Canadian Jim Thorsell, 73, has received a special gift. The expert on world heritage evaluation has been made an honorary citizen of East China's Huangshan city.
The title is a way for the local government and people to express their gratitude and is given very rarely, notably to former International Olympic Committee president Juan Antonio Samaranch and former secretary-general of the World Tourism Organization Francesco Frangialli, who made a major contribution to Huangshan Mountain's tourism and cultural development.
In 1990, when an application to have the mountain listed as a UNESCO World Natural Heritage site, Thorsell of the International Union for Conservation of Nature (IUCN), visited Huangshan Mountain as head of the World Heritage Program.
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"Huangshan is perhaps the most spectacular hiking trail in China," said Thorsell, recalling how he had laid a rock for 20 minutes with his face covered by his hat, sensing the atmosphere of the mountain.
Huangshan Mountain in East China's Anhui province is known for its oddly shaped pines and rock formations, seas of clouds and crystal clear hot springs. It has over 1,000 years of history and has inspired over 20,000 pieces of literature. There are over 300 carvings and inscriptions on the mountain, and about 100 ancient paths, bridges and pavilions.
On learning the history of the mountain during his trip, Thorsell advised authorities in Huangshan to also apply for World Cultural Heritage status.
"Thanks to Thorsell, Huangshan Mountain became both a natural and cultural heritage site, the only dual world heritage site nominated that year," said Huang Linmu, executive director of Huangshan Mountain administrative committee. "He is our benefactor."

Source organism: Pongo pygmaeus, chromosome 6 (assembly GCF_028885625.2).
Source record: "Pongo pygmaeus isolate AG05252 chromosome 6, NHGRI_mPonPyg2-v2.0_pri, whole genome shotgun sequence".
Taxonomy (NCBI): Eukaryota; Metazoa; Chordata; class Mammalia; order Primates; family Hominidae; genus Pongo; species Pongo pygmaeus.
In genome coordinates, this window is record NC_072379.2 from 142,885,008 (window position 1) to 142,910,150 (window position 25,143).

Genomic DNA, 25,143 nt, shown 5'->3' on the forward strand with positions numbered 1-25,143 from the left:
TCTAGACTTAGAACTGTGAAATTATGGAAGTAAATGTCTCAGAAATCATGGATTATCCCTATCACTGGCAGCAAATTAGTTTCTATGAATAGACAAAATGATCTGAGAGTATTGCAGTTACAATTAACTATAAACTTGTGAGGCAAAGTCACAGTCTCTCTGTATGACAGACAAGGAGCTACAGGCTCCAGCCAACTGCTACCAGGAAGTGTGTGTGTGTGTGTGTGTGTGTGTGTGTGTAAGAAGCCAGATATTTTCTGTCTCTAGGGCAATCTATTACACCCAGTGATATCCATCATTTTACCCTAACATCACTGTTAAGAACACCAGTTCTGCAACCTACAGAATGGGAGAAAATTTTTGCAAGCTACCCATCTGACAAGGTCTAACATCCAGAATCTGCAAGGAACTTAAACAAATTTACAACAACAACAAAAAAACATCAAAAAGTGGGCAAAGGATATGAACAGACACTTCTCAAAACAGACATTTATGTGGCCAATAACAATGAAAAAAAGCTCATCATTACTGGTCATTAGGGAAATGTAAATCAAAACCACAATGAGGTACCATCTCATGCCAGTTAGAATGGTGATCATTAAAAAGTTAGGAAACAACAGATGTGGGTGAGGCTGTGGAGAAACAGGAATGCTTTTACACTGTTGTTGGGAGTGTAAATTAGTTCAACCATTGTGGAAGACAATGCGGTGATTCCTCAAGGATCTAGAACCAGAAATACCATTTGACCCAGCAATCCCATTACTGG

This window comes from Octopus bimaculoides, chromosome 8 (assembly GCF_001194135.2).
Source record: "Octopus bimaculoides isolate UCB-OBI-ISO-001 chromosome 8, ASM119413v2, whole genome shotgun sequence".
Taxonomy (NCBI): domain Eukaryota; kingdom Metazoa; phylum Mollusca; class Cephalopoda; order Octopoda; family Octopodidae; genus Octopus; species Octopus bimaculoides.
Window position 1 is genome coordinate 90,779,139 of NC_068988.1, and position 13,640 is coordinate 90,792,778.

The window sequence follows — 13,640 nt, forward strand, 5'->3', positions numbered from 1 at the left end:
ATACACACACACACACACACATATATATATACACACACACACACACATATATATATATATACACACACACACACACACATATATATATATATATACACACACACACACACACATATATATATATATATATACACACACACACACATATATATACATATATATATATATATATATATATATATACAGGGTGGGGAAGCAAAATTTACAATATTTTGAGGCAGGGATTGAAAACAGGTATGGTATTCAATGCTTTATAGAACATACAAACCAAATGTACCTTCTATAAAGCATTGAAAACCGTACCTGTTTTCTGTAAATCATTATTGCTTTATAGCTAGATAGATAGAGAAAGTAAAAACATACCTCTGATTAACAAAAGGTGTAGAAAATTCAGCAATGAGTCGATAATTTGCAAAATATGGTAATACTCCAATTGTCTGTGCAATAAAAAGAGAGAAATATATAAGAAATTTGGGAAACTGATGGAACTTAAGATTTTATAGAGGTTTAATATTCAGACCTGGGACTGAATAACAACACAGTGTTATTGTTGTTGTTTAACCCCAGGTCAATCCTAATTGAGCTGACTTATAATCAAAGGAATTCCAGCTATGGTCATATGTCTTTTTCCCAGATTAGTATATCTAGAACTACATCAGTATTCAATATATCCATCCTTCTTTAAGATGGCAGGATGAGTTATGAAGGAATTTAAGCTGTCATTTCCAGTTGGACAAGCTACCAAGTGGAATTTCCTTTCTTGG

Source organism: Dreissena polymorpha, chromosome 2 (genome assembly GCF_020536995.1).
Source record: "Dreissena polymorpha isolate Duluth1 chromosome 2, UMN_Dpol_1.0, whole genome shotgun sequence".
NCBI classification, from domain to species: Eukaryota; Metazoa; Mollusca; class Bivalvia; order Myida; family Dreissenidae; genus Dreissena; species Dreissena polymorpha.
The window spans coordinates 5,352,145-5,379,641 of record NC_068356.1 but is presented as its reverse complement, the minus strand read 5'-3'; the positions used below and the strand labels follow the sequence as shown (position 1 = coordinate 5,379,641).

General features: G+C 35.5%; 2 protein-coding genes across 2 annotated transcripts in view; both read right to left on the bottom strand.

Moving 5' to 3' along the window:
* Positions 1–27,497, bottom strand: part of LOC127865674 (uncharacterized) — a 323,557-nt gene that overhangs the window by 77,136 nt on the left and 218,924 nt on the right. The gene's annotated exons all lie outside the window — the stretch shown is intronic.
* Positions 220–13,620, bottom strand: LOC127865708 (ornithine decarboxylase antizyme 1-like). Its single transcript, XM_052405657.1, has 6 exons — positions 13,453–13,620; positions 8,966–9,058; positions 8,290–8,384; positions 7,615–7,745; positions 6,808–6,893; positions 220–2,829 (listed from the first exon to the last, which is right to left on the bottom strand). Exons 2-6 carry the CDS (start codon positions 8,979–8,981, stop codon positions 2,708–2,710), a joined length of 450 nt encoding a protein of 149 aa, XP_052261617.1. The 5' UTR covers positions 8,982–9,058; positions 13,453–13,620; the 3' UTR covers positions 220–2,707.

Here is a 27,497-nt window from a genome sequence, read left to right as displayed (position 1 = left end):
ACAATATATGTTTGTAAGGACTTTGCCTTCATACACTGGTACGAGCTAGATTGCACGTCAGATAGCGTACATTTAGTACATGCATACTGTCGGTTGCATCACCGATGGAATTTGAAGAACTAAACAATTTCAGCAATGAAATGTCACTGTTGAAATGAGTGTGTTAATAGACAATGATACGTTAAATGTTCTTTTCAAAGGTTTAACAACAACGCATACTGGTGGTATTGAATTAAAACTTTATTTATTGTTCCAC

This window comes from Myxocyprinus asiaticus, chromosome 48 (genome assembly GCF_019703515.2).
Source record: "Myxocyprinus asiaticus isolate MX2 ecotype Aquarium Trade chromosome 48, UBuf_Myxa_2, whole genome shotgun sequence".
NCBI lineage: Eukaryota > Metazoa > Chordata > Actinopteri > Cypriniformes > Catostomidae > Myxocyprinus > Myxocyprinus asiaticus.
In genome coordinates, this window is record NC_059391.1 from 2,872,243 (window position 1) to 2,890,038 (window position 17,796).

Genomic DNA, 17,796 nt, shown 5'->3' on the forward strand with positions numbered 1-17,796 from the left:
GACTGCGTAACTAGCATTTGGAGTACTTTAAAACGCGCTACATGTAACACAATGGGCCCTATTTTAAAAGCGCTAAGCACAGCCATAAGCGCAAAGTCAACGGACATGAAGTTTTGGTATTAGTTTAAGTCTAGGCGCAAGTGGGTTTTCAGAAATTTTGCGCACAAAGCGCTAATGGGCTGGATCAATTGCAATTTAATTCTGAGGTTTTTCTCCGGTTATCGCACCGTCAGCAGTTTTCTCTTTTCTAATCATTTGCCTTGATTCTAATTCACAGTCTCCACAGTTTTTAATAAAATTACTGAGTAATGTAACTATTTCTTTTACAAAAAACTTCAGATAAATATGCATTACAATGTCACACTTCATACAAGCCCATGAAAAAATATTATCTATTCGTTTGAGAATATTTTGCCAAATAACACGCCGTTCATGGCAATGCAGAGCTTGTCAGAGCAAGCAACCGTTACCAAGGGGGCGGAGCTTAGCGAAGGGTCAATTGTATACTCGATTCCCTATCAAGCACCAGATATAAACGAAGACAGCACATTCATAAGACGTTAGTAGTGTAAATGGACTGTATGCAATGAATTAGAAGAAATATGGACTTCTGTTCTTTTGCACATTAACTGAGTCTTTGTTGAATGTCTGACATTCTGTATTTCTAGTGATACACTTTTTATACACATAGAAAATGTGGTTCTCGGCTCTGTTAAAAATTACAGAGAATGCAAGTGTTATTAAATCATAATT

Twenty years later, during a brief visit to Shanghai Expo, Thorsell only visited two pavilions, Canada and Anhui. In June 2010, he visited the mountain again on a private trip. He said he just wanted to pay a visit like an old friend. At that time, he named a tree at the foot of the Lianhua Peak the "IUCN pine".
An international symposium on use of space technology in world heritage protection from Tuesday to Friday at the mountain, was his third visit. He wore a tie with panda motif to accept the honorary citizen award.
Working with the IUCN since 1984, Thorsell has evaluated 140 World natural Heritage sites, including eight in China, said Zuo Xiaoping, head of the Landscape Department of the Ministry of Housing and Urban-Rural Development. "He has given us a lot of advice and been very helpful," she said.
Thorsell said it was not his achievement that Huangshan's was listed as a dual world heritage site, but it was through the efforts and contributions of a lot of people. "I just did what I should do," he said.